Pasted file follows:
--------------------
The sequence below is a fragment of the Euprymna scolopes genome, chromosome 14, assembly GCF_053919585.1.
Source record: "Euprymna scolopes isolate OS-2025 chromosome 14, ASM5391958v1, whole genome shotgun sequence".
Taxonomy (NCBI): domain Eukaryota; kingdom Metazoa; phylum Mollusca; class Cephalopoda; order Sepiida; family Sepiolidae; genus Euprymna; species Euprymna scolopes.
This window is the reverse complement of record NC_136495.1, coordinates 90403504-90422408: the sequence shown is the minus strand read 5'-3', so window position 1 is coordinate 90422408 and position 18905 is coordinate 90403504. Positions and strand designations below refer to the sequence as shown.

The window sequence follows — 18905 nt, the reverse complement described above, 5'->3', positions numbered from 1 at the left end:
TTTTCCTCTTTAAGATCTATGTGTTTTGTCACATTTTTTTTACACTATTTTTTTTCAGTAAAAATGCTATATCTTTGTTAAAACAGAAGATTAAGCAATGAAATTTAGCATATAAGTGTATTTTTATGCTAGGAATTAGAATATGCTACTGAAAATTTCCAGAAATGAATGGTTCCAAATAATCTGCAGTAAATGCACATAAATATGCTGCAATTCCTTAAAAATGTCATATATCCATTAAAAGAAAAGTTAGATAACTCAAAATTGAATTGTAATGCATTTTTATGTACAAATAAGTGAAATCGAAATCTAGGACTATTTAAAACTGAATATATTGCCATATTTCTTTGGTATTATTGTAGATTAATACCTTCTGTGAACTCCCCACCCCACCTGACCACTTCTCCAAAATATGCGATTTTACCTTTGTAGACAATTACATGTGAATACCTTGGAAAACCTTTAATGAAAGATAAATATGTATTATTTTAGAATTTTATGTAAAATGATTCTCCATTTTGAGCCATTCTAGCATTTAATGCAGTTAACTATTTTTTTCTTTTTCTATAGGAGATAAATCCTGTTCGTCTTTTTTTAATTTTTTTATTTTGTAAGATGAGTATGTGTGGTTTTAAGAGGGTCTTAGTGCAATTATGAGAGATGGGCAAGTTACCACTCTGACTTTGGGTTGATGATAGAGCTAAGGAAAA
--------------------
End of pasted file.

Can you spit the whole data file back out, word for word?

The sequence below is a fragment of the Euprymna scolopes genome, chromosome 14, assembly GCF_053919585.1.
Source record: "Euprymna scolopes isolate OS-2025 chromosome 14, ASM5391958v1, whole genome shotgun sequence".
Taxonomy (NCBI): domain Eukaryota; kingdom Metazoa; phylum Mollusca; class Cephalopoda; order Sepiida; family Sepiolidae; genus Euprymna; species Euprymna scolopes.
This window is the reverse complement of record NC_136495.1, coordinates 90403504-90422408: the sequence shown is the minus strand read 5'-3', so window position 1 is coordinate 90422408 and position 18905 is coordinate 90403504. Positions and strand designations below refer to the sequence as shown.

The window sequence follows — 18905 nt, the reverse complement described above, 5'->3', positions numbered from 1 at the left end:
TTTTCCTCTTTAAGATCTATGTGTTTTGTCACATTTTTTTTACACTATTTTTTTTCAGTAAAAATGCTATATCTTTGTTAAAACAGAAGATTAAGCAATGAAATTTAGCATATAAGTGTATTTTTATGCTAGGAATTAGAATATGCTACTGAAAATTTCCAGAAATGAATGGTTCCAAATAATCTGCAGTAAATGCACATAAATATGCTGCAATTCCTTAAAAATGTCATATATCCATTAAAAGAAAAGTTAGATAACTCAAAATTGAATTGTAATGCATTTTTATGTACAAATAAGTGAAATCGAAATCTAGGACTATTTAAAACTGAATATATTGCCATATTTCTTTGGTATTATTGTAGATTAATACCTTCTGTGAACTCCCCACCCCACCTGACCACTTCTCCAAAATATGCGATTTTACCTTTGTAGACAATTACATGTGAATACCTTGGAAAACCTTTAATGAAAGATAAATATGTATTATTTTAGAATTTTATGTAAAATGATTCTCCATTTTGAGCCATTCTAGCATTTAATGCAGTTAACTATTTTTTTCTTTTTCTATAGGAGATAAATCCTGTTCGTCTTTTTTTAATTTTTTTATTTTGTAAGATGAGTATGTGTGGTTTTAAGAGGGTCTTAGTGCAATTATGAGAGATGGGCAAGTTACCACTCTGACTTTGGGTTGATGATAGAGCTAAGGAAAA